In The Writing & Critique Group Survival Guide, I talk about ways to find a critique group and ways to start your own. There are lots of reasons why you might build your own group–from not finding an existing group that works for you to wanting just a little bit more control over how your group is run.
If you’re setting out to grow a critique group, I really recommend starting small–with one critique partner. Why? Well, I’ll tell you.
- It’s often easier (and faster) to find one other writer who’s looking to critique, than it is to find several all at once.
- Building a critique group is a little bit like cooking. if you throw all the spices into the pot at once, it’s hard to tell–if the recipe doesn’t taste right–which spice might be the problem. If you get together with three or four other writers/critiquers at the same time, and the group is having some problems, it may be tricky to figure out which critiquers you fit with and which you don’t.
- To carry on the cooking metaphor, once you’ve tossed in all those spices, it’s a little tricky to pull out the one that makes the recipe too bitter, or even too sweet. 🙂 Ditto with a critique group, if you invite several writers all at once, and one doesn’t click with another, you have some not easy choices to make and actions to take. If you and a critique partner aren’t a match, it’s simpler to back up and both start over on your hunts.
- With one critique partner, you can test things out. You can more easily see what works for the both of you, from things as basic as what time to meet to deciding what to do when you don’t have anything to critique (Hint: You could always write!). You can set the group up so that the two of you are happy, then add another member.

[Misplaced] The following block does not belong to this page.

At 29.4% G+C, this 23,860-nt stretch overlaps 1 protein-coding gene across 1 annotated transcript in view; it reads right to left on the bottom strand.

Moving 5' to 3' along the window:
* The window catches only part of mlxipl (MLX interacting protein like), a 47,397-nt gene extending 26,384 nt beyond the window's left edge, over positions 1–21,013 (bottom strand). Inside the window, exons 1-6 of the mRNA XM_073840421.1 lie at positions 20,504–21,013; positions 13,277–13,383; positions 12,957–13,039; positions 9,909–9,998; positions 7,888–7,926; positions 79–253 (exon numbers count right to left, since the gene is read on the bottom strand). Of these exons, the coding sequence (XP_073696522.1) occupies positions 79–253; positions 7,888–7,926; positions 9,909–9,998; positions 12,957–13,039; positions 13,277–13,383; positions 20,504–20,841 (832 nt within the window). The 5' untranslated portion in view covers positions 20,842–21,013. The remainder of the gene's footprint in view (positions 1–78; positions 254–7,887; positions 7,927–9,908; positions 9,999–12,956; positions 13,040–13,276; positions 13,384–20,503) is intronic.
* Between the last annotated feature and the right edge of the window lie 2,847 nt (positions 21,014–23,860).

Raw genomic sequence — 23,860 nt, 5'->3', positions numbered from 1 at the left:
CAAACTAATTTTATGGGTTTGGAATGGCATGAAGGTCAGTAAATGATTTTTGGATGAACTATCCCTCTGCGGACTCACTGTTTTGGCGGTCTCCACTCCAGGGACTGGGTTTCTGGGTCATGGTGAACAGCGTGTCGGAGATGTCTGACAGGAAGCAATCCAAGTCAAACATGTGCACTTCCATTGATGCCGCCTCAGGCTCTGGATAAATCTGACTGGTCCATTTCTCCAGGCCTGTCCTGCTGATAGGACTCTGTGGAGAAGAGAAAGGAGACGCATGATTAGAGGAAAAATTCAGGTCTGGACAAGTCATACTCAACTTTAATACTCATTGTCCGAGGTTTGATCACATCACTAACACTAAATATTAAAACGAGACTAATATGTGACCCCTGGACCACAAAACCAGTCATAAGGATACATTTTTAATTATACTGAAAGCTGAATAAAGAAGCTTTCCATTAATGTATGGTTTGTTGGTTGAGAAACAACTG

- You get a chance to find that one, at least, critique partner who is your dream. From then on, you have a core group. My “rule” is that, once you have a core group that works–whether that core is two critiquers, or three, or four–that core is what matters. If you interview a new writer and one of the core members isn’t comfortable with them, the new writer isn’t invited to join. If you add someone to the group, and one of the core members has a (consistently bad) problem with their critiques, the group talks to the new member about troubleshooting and, if necessary, asks them to leave. Again, starting with one good critique partner lets you establish this core.
Of course, the next question is, where do you find this critique partner. Well, the same places you look for a group–in writing clubs, at conferences, by posting on craigslist or at the bookstore, and online. I’m not saying it’ll be an easy search, but I do believe your writing is worth it.